Tim Belk’s first job when he graduated from business school at UNC Chapel Hill was running the toy department at a Belk store in Gastonia, in what’s now Eastridge Mall.
That’s where he learned his first lessons in leadership – including one from a Rubik’s Cube.
“You get out of MBA school, thinking you’re supposed to run the world. They don’t teach you as much about people,” says Belk. He announced Wednesday that he’s retiring after 35 years at Belk, including 12 as its CEO.
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At the Gastonia store, Belk set an audacious goal for his team of associates of selling one Rubik’s Cube to each customer. He believed it could be done. Belk says his team was pretty close to hitting its goal when one employee stepped into his office, imploring him, “You have to stop this.”
The problem was toys, including Rubik’s Cubes, are a seasonal business, Belk said, that blow in “like a flash flood” before demand quiets down in other parts of the year.
“I was working them pretty hard, until I realized that we needed to come together as a team,” Belk says. “You have to bring along your people with you. You can’t move too fast.”
Letting employees pitch in their own ideas, thus making plans theirs as well as his own, was one of the lessons that stuck with Belk in his early years at the company his grandfather started in Monroe 128 years ago.
You have to bring along your people with you. You can’t move too fast.
Tim Belk, retiring CEO of Belk Inc.
Another bit of the executive’s education came from his uncle, John Belk, Charlotte’s four-term mayor who also served as Belk’s CEO before Tim took over in 2004. Belk drilled his nephew on the importance of working face-to-face with customers, as well as resilience when times get tough.
“He said, ‘It’s important for you to take a real job, and learn to get knocked down and pick yourself back up,’” Belk says. “When we went through the recession, I thought about Uncle John a lot. That was a tough period.”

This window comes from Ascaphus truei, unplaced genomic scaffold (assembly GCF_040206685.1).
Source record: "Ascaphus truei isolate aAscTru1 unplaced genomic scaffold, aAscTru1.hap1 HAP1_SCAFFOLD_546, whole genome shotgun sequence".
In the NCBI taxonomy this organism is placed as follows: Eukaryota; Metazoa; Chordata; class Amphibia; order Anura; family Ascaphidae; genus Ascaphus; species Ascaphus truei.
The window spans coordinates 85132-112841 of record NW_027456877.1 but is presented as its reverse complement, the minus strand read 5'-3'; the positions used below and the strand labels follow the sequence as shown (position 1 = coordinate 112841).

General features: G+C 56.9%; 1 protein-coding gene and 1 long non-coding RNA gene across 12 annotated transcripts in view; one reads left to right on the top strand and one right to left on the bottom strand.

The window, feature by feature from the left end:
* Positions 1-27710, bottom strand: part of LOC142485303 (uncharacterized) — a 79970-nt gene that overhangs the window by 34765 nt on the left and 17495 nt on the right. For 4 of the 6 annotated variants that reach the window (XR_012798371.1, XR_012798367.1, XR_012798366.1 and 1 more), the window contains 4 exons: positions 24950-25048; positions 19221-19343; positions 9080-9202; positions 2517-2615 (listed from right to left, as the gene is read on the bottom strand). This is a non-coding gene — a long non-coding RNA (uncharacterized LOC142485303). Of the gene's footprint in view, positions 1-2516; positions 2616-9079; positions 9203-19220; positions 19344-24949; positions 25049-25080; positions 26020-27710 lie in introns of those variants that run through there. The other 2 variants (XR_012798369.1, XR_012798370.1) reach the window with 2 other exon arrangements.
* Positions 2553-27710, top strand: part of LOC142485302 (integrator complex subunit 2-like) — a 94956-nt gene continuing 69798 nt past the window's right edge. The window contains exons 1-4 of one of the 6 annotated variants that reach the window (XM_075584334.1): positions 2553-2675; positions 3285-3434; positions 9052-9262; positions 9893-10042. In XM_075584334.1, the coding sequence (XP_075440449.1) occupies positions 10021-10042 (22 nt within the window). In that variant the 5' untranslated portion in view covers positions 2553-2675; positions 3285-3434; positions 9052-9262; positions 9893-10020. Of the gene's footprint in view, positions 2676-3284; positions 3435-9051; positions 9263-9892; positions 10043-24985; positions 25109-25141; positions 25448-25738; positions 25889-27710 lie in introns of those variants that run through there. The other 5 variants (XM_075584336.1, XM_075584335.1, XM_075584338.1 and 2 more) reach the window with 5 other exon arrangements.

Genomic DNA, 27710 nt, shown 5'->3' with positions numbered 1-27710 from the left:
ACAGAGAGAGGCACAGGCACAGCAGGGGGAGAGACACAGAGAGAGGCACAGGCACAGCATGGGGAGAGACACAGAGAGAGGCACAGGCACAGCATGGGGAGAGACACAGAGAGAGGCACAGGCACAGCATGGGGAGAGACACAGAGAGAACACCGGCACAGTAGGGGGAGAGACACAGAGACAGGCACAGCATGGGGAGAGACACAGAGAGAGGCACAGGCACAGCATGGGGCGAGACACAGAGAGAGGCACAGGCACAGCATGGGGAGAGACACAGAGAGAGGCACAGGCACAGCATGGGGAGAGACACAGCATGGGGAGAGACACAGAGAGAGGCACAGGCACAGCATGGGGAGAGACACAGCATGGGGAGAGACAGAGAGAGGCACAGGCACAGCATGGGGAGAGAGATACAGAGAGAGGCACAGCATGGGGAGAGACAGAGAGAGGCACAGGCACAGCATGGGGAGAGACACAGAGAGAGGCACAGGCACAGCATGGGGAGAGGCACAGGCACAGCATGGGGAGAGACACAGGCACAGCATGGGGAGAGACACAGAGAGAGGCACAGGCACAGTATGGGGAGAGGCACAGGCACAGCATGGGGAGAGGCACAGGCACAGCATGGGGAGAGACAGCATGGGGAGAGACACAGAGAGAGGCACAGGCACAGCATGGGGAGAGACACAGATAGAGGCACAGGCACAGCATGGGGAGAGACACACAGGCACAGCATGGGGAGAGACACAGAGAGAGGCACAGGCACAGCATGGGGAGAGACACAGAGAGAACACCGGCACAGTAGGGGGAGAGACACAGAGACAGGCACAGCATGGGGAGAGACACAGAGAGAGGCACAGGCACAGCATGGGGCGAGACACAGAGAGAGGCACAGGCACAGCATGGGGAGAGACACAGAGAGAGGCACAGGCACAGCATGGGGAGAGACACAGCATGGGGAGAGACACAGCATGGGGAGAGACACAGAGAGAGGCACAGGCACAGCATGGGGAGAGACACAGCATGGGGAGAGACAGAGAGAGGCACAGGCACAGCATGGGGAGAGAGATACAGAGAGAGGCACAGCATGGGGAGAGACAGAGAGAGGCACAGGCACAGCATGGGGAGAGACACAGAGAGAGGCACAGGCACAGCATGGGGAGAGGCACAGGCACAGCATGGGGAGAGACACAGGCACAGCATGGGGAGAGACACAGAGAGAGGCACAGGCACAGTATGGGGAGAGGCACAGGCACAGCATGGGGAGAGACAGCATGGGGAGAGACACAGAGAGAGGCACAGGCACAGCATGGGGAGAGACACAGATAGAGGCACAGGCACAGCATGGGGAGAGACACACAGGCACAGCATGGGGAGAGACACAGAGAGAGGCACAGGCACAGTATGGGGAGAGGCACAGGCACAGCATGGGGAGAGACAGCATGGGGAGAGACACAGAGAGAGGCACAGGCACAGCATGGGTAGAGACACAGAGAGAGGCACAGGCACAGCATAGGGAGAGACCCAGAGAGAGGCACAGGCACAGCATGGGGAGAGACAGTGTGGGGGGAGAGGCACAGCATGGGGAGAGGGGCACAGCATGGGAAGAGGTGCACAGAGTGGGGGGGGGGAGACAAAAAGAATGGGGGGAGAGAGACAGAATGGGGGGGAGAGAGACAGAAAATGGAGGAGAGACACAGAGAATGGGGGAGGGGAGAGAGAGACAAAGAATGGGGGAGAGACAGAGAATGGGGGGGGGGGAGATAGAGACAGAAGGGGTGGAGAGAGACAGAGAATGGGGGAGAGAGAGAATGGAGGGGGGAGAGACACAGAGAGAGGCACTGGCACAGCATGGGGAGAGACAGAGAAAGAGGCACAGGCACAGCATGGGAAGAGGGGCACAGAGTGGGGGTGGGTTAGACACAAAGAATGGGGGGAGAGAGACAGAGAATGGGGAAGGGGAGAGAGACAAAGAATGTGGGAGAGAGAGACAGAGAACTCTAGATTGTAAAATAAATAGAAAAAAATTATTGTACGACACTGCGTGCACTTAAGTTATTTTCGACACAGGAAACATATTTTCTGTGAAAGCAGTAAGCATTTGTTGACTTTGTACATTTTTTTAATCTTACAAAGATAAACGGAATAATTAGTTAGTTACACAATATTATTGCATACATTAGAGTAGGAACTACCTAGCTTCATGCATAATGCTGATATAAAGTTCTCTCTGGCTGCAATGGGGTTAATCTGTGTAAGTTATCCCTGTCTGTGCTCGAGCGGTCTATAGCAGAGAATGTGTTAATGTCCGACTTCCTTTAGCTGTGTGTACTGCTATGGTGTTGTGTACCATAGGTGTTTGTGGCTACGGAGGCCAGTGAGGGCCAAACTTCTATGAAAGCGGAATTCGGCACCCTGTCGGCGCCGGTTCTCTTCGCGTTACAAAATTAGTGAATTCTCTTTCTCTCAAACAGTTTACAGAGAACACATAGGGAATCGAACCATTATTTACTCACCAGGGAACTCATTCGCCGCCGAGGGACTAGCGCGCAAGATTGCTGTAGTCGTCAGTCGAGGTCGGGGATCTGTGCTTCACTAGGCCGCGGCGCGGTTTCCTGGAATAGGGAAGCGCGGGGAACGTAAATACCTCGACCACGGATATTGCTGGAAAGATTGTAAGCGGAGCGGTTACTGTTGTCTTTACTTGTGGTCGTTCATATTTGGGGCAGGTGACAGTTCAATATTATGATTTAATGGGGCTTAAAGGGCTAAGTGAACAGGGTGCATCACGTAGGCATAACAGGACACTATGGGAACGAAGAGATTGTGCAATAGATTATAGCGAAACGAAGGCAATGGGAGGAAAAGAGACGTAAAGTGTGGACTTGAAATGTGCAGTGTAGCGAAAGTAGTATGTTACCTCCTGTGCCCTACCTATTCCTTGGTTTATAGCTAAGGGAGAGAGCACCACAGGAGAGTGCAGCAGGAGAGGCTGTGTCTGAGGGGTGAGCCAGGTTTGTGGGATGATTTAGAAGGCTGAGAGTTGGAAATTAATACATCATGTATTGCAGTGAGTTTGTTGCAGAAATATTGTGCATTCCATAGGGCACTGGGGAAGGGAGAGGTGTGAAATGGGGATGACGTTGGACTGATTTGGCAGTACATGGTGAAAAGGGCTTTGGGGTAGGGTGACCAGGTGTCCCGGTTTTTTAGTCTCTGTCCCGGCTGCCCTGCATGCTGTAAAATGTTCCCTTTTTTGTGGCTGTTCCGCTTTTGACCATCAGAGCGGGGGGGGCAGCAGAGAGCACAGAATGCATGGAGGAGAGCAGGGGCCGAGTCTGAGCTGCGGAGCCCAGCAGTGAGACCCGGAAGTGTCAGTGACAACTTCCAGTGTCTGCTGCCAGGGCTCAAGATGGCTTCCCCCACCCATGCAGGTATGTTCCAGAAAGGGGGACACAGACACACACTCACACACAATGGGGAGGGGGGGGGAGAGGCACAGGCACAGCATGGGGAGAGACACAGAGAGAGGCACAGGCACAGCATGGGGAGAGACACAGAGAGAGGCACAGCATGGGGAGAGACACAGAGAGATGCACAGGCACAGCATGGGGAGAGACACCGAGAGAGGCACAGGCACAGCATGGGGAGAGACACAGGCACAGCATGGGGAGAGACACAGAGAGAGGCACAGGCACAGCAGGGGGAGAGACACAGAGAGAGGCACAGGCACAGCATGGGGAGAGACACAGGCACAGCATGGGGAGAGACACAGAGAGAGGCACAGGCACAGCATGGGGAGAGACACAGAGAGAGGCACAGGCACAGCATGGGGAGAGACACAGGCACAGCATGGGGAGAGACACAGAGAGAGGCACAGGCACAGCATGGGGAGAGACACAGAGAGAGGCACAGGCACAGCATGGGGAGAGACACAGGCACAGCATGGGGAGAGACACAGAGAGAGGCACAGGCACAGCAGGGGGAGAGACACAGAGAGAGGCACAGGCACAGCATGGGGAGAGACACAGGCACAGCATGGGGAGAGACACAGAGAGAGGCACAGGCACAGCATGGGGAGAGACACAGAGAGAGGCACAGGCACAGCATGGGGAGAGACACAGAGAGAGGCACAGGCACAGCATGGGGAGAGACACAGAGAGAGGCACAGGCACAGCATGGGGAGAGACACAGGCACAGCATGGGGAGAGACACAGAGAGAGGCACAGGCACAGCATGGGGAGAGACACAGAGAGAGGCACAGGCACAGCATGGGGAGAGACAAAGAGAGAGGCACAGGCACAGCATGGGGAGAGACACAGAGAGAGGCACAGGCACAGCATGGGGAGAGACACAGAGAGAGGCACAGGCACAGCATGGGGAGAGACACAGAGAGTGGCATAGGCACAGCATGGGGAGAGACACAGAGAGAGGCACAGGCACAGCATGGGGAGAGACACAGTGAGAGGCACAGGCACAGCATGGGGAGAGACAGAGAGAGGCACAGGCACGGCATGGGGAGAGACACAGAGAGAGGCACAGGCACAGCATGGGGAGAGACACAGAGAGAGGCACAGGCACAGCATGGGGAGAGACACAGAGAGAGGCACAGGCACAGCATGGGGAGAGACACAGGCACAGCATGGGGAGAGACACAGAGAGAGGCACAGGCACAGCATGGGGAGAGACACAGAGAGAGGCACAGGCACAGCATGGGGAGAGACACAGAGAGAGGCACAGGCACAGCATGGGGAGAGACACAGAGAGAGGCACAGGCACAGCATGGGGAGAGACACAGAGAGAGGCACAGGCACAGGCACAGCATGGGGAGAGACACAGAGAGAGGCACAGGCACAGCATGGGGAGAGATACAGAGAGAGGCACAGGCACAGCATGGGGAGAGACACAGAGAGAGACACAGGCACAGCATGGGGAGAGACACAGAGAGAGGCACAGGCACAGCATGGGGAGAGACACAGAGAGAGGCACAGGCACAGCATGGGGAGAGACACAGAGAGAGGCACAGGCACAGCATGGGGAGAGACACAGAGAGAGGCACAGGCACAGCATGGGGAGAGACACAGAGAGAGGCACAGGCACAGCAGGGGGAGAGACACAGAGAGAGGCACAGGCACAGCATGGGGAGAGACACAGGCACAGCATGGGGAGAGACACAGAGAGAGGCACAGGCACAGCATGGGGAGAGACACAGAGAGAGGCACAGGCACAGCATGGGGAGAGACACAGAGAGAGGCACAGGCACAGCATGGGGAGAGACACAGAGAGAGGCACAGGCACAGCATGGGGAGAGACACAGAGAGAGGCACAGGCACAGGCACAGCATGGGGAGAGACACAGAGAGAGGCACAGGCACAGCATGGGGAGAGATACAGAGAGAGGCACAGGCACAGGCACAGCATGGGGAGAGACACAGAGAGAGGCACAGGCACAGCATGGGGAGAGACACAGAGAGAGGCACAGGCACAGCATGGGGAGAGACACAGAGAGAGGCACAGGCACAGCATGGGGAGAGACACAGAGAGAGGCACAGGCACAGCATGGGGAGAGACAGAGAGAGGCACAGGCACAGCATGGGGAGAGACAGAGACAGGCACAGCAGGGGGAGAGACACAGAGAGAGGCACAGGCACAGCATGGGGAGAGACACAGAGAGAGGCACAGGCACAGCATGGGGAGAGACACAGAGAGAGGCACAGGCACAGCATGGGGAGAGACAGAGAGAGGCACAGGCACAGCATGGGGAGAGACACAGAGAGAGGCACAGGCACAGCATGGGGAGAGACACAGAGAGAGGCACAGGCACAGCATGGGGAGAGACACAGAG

But Belk weathered the Great Recession. Profits improved, and the company started spending more on modernizing stores and on its IT and e-commerce systems.
“We came out of the recession with half a billion of cash on our balance sheet and we began to really invest in the company. But for two years, it was hard,” Belk says.
Belk, 61, says his decision to leave his family’s company was his own, one he reached in late May. That’s almost six months after a New York private equity firm called Sycamore Partners closed on its $3 billion purchase of the department store chain.
“I’m feeling good about the progress we’ve made, the relationships we’ve established, the value Sycamore is adding to Belk,” the outgoing CEO said. “I feel really good about where Belk is today and the prospects for Belk going forward, I think, are really strong.”
After he retires in July, Belk says the plan is to slow down for a bit. He has two children who are each engaged, and two that recently graduated from college.
He’ll remain on the company’s board of directors. And he says he doesn’t see anything changing as far as his family’s strong civic engagement with the Charlotte community is concerned. That includes work through the Belk Foundation, local universities including UNC Charlotte and Presbyterian churches.
Tim Belk doesn’t know what his next move will be. But he says there will be “a Chapter Two out there, and a Chapter Three.”
“I’ve been working hard for a long time, and it will be great to have a question mark in there,” he says.